COVID-19 and DNA, the link between telomeres and intensive care: the study by Saint-Luc University Clinics and UCLouvain
COVID-19 and DNA, the chromosome telomeres: a team of researchers at Saint-Luc University Clinics and UCLouvain studied the potential role of these chromosome-specific traits
HOW DO DNA TELOMERES INTERACT WITH COVID-19?
Telomeres are DNA sequences that protect the ends of chromosomes and shorten with each cell division.
Their size decreases depending on the age of the cell and the individual.
When they become too short, especially in the elderly, the cells go into senescence (a phenomenon close to cell death).
These structures, therefore, play the role of a cellular biological clock.
However, the length of telomeres is not the same for all individuals of the same age and depends, among other things, on some genetic variants.
Alongside a proven impact on the onset of many chronic diseases, the shortening of telomeres seems to influence the defenses against viruses.
It is assumed that individuals with shorter telomeres will deplete their immune cell stock more quickly.
Measuring telomere length
Almost all patients hospitalized for COVID-19 have a lack of lymphocytes in their blood.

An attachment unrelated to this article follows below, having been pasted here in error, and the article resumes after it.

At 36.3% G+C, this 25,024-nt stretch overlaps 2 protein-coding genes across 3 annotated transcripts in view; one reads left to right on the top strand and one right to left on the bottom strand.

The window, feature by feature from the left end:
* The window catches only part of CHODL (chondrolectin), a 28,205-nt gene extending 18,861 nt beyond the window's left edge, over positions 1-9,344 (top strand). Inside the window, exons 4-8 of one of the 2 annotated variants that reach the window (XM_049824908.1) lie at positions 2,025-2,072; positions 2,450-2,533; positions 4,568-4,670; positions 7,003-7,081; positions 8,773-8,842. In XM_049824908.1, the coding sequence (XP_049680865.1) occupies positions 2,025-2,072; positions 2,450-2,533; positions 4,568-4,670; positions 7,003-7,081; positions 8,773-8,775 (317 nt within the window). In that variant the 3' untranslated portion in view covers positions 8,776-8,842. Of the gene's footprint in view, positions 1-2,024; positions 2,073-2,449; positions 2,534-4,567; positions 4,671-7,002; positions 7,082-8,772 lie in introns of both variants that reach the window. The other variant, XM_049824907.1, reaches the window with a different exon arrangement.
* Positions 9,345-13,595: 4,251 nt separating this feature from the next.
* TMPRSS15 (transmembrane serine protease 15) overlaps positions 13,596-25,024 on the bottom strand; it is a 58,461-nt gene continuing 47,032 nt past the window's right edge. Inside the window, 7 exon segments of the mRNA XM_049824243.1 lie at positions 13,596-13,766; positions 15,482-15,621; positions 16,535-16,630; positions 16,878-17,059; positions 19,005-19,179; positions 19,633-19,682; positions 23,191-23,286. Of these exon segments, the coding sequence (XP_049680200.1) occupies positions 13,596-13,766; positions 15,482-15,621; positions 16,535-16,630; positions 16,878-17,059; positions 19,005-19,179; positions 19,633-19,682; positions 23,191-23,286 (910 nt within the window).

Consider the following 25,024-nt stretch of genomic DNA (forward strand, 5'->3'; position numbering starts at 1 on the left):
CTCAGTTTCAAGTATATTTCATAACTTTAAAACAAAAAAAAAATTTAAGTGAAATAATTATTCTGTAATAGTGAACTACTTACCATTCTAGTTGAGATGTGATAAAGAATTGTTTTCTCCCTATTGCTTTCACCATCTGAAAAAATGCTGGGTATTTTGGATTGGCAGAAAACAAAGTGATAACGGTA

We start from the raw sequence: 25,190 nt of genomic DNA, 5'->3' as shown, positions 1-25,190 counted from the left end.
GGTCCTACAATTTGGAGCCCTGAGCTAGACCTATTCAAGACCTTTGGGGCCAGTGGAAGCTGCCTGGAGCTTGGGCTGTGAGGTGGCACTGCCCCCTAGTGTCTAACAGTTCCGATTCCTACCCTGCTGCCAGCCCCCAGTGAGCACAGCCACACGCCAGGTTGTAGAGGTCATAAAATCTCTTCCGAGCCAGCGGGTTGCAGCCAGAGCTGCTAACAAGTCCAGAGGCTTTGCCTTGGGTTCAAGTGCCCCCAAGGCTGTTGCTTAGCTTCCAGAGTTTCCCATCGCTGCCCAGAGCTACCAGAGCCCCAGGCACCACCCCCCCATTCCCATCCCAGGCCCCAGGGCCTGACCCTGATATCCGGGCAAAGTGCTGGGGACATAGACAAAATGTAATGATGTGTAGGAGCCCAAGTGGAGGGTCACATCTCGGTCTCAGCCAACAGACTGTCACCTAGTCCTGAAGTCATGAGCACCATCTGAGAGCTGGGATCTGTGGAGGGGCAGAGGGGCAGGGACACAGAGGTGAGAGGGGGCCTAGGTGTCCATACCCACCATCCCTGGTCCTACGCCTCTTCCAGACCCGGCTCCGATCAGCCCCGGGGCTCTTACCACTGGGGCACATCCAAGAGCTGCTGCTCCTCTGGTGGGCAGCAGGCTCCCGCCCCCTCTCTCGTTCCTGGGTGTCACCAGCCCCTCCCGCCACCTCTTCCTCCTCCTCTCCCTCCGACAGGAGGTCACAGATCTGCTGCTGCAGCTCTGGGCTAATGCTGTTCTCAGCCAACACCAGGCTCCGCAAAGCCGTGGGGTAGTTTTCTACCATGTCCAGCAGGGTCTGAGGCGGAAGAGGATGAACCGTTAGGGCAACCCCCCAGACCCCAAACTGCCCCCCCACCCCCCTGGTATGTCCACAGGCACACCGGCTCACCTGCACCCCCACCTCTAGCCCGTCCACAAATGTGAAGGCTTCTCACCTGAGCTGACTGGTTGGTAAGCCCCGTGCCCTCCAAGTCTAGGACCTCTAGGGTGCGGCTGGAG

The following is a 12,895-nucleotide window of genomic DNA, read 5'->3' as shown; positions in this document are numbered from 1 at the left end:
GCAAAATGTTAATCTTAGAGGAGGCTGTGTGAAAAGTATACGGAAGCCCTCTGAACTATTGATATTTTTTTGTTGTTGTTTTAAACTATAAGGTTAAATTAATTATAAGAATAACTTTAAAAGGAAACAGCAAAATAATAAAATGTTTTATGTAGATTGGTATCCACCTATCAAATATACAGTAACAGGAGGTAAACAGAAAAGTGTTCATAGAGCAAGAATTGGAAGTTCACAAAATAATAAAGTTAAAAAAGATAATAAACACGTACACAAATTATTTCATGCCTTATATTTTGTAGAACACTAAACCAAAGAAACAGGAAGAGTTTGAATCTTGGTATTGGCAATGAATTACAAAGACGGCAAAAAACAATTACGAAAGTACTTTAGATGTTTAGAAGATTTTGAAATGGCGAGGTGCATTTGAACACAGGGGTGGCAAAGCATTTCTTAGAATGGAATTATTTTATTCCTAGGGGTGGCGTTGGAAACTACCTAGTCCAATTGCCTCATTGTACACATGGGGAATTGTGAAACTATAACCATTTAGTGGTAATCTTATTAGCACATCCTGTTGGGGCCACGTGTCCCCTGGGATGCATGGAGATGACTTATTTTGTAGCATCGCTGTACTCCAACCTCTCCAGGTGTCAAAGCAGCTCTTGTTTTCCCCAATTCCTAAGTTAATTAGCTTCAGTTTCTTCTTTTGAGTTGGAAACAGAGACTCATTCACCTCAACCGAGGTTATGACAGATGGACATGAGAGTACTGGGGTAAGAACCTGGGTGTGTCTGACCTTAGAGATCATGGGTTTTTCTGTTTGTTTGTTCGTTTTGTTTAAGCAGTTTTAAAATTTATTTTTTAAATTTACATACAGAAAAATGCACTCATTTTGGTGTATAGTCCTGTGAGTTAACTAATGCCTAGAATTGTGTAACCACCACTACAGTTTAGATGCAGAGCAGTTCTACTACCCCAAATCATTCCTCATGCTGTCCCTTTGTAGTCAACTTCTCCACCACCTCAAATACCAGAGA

Also, thanks to the collaboration with the Institut de Duve, Saint-Luc university clinics now have a routine clinical technique to measure the length of telomeres in patients’ blood cells.
This is why Professors Antoine Froidure (Department of Pneumology, Cliniques Saint-Luc and Institute for Experimental and Clinical Research, UCLouvain) and Anabelle Decottignies (Institut de Duve, UCLouvain) decided to study the potential link between telomere size and COVID-19.
A better understanding of immune mechanisms in the face of COVID-19: shorter DNA telomeres correspond to a higher mortality rate
Specifically, researchers recruited 70 patients hospitalized for a COVID-19 infection at clinics during the first wave of the pandemic (between April 7 and May 27, 2020).
Between 27 and 96 years of age, this population was compared with the results of a control group, almost 500 people without COVID-19.
In the cohort of COVID-19 patients, telomeres were shorter than in the control group.
The study also found that having very short telomeres (smaller than the 10 percentile for age) was associated with a significantly higher risk of hospitalization or death.
These findings open important perspectives in understanding the mechanisms of coronavirus immunity.